Russia responsible for end of INF Treaty says Defence Committee
Defence Committee Press Notice – 4 April 2019
The Defence Committee examined the circumstances which, in February 2019, led the US to give notice of withdrawal from the INF Treaty.
In its Report, the Committee has established a timeline of events, scrutinised the possible motivations for the decisions made by both Russia and the US, and evaluated the suggested ways in which the INF Treaty could potentially be saved. The Committee has come to the conclusion that it is unlikely that the Treaty will survive, as a result of Russian unwillingness to return to compliance. Consequently, NATO will have to find a way to respond in a manner consistent with its members’ priorities.
The Committee strongly recommends that evidence of Russia’s re-introduction of a ground-launched, intermediate-range missile system should be publicly presented at the UN Security Council.
The Committee does not exclude the possibility of new arms control agreements with Russia in the future but warns that, if the past is any guide, compliance should never be relied upon without stringent and permanent verification arrangements. In the case of the INF Treaty, the inspection regime was time-limited and ended in 2001. Russian non-compliance is believed to have begun a few years after that date.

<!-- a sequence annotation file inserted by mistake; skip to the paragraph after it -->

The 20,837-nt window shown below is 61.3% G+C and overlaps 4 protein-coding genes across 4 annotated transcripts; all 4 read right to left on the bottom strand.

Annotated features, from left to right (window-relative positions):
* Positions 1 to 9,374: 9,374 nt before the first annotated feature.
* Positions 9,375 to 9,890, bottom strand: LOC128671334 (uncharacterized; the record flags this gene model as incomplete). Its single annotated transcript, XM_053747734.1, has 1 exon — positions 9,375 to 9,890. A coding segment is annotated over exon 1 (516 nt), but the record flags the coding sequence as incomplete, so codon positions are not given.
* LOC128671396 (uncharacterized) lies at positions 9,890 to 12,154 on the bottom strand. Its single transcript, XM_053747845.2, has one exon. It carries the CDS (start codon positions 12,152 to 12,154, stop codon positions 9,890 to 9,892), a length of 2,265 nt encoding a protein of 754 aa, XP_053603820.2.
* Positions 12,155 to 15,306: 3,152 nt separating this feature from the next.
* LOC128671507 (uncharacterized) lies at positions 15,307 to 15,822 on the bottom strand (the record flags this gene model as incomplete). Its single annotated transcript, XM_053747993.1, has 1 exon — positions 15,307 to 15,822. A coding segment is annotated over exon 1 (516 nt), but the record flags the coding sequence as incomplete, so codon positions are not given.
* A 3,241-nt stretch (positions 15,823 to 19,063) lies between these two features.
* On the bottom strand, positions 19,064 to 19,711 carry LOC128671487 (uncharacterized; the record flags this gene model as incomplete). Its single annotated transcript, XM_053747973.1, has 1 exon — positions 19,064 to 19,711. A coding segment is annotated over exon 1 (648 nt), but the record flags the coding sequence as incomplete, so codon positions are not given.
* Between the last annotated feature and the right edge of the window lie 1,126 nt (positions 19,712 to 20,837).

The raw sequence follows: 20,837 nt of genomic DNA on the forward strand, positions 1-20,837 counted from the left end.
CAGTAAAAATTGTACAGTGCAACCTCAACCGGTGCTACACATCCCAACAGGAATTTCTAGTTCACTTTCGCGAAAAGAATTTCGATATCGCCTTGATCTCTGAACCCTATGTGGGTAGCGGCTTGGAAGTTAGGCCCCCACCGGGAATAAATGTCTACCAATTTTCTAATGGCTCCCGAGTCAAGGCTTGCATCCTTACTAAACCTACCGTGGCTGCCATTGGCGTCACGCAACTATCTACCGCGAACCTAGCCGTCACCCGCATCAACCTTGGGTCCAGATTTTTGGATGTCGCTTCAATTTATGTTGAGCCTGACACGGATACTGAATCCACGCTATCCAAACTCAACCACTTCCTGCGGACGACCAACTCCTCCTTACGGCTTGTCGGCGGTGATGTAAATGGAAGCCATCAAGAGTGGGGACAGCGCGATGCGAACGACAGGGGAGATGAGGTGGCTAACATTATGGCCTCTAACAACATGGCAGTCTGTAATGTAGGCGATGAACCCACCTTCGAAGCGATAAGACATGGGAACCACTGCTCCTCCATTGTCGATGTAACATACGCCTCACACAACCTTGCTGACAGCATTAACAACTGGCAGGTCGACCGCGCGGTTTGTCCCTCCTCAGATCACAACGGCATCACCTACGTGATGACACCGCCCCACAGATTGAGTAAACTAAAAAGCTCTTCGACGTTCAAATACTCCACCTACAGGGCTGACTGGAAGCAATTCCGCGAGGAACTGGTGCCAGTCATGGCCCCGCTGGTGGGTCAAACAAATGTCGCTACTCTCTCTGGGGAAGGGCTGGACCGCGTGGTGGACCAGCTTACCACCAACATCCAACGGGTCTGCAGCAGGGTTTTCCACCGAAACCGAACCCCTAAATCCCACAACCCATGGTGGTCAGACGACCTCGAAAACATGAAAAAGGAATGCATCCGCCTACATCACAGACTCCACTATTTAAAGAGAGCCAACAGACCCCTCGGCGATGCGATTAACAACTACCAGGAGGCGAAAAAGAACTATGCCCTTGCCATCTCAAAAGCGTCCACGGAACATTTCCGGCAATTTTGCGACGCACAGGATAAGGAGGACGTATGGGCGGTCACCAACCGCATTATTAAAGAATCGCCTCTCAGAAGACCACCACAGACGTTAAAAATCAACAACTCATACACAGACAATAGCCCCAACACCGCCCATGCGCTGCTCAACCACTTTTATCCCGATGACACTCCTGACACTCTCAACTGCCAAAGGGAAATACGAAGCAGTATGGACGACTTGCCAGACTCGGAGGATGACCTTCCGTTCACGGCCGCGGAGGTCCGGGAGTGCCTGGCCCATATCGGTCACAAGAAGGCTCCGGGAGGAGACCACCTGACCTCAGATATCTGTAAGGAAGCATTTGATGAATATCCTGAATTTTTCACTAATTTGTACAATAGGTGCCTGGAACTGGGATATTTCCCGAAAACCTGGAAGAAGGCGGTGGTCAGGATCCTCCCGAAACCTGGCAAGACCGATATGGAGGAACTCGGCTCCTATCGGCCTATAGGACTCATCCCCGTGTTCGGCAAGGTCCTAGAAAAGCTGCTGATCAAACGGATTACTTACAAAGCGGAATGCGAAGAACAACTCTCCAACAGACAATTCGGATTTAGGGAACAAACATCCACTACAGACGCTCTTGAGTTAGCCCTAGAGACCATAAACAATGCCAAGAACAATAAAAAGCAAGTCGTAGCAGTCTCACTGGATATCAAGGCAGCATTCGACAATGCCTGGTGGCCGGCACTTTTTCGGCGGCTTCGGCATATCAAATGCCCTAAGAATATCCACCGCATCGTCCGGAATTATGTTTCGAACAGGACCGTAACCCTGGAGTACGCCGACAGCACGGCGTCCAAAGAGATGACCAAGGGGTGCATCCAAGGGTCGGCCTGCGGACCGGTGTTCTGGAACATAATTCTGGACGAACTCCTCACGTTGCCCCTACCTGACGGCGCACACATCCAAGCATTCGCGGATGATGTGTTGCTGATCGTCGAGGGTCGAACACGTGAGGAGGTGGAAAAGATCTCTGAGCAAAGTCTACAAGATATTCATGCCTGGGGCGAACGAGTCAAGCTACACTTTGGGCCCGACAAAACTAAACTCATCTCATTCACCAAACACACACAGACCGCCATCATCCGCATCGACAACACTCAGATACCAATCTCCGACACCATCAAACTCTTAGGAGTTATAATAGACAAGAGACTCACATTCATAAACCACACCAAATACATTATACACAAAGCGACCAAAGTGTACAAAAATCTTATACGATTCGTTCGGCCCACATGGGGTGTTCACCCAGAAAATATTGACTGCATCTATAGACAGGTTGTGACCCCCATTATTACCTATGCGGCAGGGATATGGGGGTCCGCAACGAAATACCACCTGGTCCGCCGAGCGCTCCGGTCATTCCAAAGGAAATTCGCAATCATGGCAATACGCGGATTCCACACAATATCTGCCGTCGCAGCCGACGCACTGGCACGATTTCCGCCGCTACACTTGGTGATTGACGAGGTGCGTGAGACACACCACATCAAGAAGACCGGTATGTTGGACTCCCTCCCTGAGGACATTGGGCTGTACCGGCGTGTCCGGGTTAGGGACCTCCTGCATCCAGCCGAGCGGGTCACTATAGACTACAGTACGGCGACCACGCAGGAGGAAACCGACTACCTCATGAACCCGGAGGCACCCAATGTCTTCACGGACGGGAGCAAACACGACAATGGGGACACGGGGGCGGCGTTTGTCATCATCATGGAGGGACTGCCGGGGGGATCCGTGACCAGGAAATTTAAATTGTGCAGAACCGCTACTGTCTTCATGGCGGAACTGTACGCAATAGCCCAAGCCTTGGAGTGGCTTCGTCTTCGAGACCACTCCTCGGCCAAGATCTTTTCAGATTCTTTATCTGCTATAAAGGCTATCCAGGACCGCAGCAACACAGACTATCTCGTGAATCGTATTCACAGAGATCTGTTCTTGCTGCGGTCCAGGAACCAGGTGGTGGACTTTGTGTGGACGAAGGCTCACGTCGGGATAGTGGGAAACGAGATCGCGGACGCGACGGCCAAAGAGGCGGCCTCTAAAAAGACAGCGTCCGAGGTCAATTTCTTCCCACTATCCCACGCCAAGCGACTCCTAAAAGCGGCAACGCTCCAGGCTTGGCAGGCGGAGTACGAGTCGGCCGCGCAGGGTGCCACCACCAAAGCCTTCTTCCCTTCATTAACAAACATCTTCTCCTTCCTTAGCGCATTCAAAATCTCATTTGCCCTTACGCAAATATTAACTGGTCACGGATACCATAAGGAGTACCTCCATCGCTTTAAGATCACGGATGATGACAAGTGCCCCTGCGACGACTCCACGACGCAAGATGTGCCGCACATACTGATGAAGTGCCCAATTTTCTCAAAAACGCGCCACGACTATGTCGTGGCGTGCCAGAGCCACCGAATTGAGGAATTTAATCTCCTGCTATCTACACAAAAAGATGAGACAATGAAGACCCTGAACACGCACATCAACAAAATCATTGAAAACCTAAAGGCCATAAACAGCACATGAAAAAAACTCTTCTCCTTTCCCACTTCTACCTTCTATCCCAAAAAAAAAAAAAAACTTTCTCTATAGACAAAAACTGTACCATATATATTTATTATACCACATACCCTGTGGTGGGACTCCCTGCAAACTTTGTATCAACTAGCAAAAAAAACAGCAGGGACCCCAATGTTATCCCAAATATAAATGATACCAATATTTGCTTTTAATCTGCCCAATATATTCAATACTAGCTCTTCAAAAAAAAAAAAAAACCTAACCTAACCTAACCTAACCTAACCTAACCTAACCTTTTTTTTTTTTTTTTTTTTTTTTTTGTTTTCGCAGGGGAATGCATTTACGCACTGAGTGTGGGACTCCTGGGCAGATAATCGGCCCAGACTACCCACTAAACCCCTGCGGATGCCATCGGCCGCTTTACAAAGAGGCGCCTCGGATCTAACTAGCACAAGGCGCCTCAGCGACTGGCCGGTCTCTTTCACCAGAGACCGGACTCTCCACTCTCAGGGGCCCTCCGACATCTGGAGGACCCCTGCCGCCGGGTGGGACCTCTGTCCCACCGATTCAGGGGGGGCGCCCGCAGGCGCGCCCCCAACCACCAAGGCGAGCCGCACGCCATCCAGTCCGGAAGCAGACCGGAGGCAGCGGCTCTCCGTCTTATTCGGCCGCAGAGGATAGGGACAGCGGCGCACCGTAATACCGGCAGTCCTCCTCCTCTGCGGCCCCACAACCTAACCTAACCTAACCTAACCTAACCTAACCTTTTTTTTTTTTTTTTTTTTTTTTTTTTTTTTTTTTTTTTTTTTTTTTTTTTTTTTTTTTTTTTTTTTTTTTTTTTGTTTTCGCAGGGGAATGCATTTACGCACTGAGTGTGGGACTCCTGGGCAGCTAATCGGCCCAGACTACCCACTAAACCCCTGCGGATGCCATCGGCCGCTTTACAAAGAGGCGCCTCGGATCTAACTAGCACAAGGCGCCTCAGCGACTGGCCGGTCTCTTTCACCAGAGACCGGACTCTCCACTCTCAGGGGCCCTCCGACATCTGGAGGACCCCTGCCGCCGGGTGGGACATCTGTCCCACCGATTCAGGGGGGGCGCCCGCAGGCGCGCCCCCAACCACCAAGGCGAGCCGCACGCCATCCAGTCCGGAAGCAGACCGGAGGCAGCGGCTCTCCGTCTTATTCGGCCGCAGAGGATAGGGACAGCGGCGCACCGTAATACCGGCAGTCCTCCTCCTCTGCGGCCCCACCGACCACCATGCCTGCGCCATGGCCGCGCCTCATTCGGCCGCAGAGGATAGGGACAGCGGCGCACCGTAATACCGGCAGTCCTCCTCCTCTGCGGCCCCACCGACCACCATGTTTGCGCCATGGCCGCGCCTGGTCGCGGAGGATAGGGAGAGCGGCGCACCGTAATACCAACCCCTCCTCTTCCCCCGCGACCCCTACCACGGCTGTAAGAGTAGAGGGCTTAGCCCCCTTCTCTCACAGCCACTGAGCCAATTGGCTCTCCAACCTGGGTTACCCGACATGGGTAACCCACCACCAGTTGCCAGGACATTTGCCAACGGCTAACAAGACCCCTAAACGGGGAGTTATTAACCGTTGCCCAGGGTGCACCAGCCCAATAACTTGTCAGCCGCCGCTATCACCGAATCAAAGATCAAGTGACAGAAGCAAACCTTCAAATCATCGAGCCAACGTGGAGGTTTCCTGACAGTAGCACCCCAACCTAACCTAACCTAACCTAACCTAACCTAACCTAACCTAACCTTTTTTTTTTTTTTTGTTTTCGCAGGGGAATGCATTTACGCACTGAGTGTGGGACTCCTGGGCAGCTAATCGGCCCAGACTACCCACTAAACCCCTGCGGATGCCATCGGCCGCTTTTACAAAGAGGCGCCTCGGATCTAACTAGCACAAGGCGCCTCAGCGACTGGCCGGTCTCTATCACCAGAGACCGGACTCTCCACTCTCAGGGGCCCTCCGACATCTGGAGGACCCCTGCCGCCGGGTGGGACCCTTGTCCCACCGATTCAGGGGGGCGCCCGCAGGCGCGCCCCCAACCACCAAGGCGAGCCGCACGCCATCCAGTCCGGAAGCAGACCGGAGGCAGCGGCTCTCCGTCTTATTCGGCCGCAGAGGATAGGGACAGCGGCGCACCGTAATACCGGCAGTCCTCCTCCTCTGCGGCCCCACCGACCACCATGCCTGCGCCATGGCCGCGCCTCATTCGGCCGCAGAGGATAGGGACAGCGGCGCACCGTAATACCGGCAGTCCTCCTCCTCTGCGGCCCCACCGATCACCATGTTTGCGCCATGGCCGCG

Defence Committee Chairman, Rt Hon Dr Julian Lewis MP, says:
"The continent of Europe is less safe as a result of the Russian decision to develop missiles in contravention of the INF Treaty. The UK was not a party to this treaty but, like all other NATO members, we must consider the implications of Russian deployment – once again – of missiles designed to threaten Western Europe and decouple the United States from the rest of NATO in a crisis. We urge the Government to ensure that a robust response to Russia’s violation is agreed and implemented by NATO."
Defence Committee Vice-Chairman, Rt Hon John Spellar MP, says:
"The INF Treaty dates from a different time but it had remained a key building block of European security. As with numerous other agreements in the past decade, President Putin has violated this treaty in a cynical and dangerous fashion. The best outcome would be to get the treaty back on track with proper verification, difficult though this may be, but failing that the UK Government needs to push NATO for a proportionate response which sends a firm message."
[To read the full Report, click here.]
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The INF Treaty is a landmark Cold War arms control agreement in response to Soviet deployment of a new generation of intermediate-range nuclear missiles – the SS-20s – from the mid-1970s. Through a co-ordinated policy of diplomatic and military responses, NATO was able to meet this challenge and bring the Soviet Union to the negotiating table. The resulting treaty abolished an entire category of land-based nuclear missiles and prohibited their future development by Russia or the United States. The agreement remains central to nuclear arms control. At some point in the mid to late 2000s, the Russian Government decided to develop and later deploy a missile system – the SSC-8* – which clearly violated the Treaty.